March 26, 2012 by dairycarrie
Yesterday was the day I’ve been waiting for since November. Back in November we picked up a few 60lbs feeder pigs to raise for their porky goodness. Yesterday we picked up our perfectly cut, portioned and wrapped pork from River’s Edge Market in Jefferson.
This is the second year we have raised a few pigs. We keep one for us, we raise one for the farmer who gives us the pigs and we sell the extra pig to friends of ours. Last year after we raised 4 pigs through a very cold winter, I swore I would never do pigs again. This year I decided that maybe it would be ok to have pigs if we only had 3. After raising 3 pigs over a mild winter I have decided that my original thought of never raising pigs again was the correct train of thought. While I really, really like pork, I do not like raising pigs. I wrote myself a little list of why I won’t raise pigs again, I will revisit this list next fall when I start thinking maybe pigs wouldn’t be so bad. In the mean time I thought I would share it with you/
Top 10 reasons I will stick to dairy farming and leave pig farmers to the whole bacon farming thing.
1. We have dairy cows. Dairy cows take up a very large amount of our time. I also already have chickens and horses. Adding a new species of animal adds more chores. I don’t need more chores.
2. The area we have available for pigs is not set up for pigs. Which means that the skid loader doesn’t fit in this building. Which means that I have to shovel the pig’s pen out by hand. This job sucks!
3. Pigs like to play with things. Pigs really like to play with their water bucket and make slop. When water from a pig’s water bucket hits pig poop it expands by about 10,000 times. Which means that you have to clean the pig pen by hand a lot more often.
4. Pigs bite. I don’t think that these pigs were in any means vicious but they like to see what things taste like. Their teeth are sharp. I don’t care for pig bites.
5. It costs a lot of money to feed pigs. Pigs can’t just live off the leftovers from our family. Because we use cotton seed in our feed ration for the cows and pigs shouldn’t get cotton seed, feeding them leftover cow feed is not an option. Pigs need special vitamins and minerals too so we bought a special pig feed for them. We also bought out of date bread and sweets from the local Gardner Bakery Store to try and keep feed costs down.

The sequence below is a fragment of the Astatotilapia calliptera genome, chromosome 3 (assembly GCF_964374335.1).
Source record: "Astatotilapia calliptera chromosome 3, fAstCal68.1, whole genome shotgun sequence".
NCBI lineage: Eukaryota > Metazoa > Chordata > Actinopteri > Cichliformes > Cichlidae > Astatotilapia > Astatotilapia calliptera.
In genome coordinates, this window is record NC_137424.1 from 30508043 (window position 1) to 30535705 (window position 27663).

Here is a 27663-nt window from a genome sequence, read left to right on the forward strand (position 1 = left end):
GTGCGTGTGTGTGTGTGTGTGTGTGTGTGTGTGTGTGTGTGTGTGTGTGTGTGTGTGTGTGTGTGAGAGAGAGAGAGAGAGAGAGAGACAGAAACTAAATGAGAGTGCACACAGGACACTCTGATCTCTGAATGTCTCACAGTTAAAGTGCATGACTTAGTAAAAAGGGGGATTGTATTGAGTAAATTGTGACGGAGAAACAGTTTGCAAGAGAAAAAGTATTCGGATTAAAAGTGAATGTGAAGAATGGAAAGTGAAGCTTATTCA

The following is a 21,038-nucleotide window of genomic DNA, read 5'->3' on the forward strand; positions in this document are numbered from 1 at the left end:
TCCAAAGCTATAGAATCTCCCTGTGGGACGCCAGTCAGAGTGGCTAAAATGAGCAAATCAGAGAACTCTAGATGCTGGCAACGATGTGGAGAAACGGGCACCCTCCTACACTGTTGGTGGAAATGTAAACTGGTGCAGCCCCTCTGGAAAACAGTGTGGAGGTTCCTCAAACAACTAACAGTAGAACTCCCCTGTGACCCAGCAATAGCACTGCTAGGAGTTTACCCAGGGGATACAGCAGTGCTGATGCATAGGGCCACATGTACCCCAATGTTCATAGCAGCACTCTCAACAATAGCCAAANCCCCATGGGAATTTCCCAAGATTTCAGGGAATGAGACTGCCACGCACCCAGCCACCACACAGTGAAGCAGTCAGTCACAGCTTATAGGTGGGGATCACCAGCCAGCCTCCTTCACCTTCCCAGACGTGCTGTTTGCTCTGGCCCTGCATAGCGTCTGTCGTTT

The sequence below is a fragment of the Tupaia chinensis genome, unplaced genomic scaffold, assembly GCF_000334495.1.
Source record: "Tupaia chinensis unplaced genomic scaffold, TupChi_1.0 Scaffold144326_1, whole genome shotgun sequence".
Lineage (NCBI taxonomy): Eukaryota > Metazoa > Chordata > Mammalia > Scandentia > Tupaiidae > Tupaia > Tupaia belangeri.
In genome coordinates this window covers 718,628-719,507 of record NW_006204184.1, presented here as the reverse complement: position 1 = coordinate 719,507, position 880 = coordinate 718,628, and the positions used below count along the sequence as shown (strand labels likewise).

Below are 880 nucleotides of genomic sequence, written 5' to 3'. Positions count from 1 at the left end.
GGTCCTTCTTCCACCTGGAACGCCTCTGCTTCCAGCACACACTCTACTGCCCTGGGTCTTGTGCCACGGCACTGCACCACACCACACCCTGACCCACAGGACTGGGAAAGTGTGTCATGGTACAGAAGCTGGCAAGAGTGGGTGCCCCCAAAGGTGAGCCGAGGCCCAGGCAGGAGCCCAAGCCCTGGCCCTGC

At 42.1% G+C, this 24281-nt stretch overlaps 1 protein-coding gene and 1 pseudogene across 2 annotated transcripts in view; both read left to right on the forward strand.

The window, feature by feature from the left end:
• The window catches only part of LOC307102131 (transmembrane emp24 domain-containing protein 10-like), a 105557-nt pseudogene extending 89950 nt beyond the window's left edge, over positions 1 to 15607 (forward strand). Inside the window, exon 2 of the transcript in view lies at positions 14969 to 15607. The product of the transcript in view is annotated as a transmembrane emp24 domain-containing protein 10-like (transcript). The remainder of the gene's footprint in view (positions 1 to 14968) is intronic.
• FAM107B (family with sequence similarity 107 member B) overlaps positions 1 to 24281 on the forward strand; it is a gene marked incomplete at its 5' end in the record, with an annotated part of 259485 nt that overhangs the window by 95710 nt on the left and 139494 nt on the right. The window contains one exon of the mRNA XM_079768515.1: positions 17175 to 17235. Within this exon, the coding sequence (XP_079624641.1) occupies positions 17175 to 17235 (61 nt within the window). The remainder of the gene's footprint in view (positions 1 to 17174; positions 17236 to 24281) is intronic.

6. Pigs smell bad. Trust me I know about smelly things, I have dairy cows!
7. Pigs like to dump their water buckets. Yes I know I said this already but it really ticks me off when they do it!
8. It is cheaper to buy pork from the store than it is to grow your own and that’s without factoring in the extra time it takes to do pig chores.
9. Pigs can make a noise louder than anything else in the history of the world, ever. They make this noise when they are upset at you. Pigs seem to get upset easily.
10. Loading pigs onto the trailer to take them to the butcher at 6am in the morning may be the leading cause of divorce for farm couples who are not morning people and do not work well together. Hubs and I fall into that category.
So there you have it, 10 reason to not do pigs again next year. But pigs aren’t all bad…. A freezer full of pork makes me smile!
So now that I have all of this awesome Pork hanging out in the freezer, I will be making my favorite pork recipe soon and I thought I would share it with you!
Pork Medallions with Capers and Olives
- 1 pound pork tenderloin, trimmed
- 1/2 teaspoon salt
- 1/2 teaspoon black pepper
- 1/4 cup all-purpose flour
- 1 tablespoon olive oil, divided
- 1/2 cup dry white wine
- 1/2 cup fat-free, less-sodium chicken broth
- 1/2 cup coarsely chopped pitted kalamata olives
- 2 tablespoons capers
- 2 tablespoons chopped fresh flat-leaf parsley
Cut pork crosswise into 8 pieces. Place each pork piece between 2 sheets of heavy-duty plastic wrap, and pound to 1/4-inch thickness using a meat mallet or rolling pin. Sprinkle both sides of the pork with salt and pepper. Place the flour in a shallow bowl. Dredge pork in flour, turning to coat; shake off the excess flour. Heat 1 1/2 teaspoons olive oil in a nonstick skillet over medium-high heat. Add half of pork, and cook 2 minutes on each side or until done. Remove pork mixture from pan, and keep warm. Repeat procedure with the remaining oil and pork. Return pork to pan. Add wine and broth; bring to a boil. Stir in olives and capers; cook 4 minutes. Sprinkle with parsley.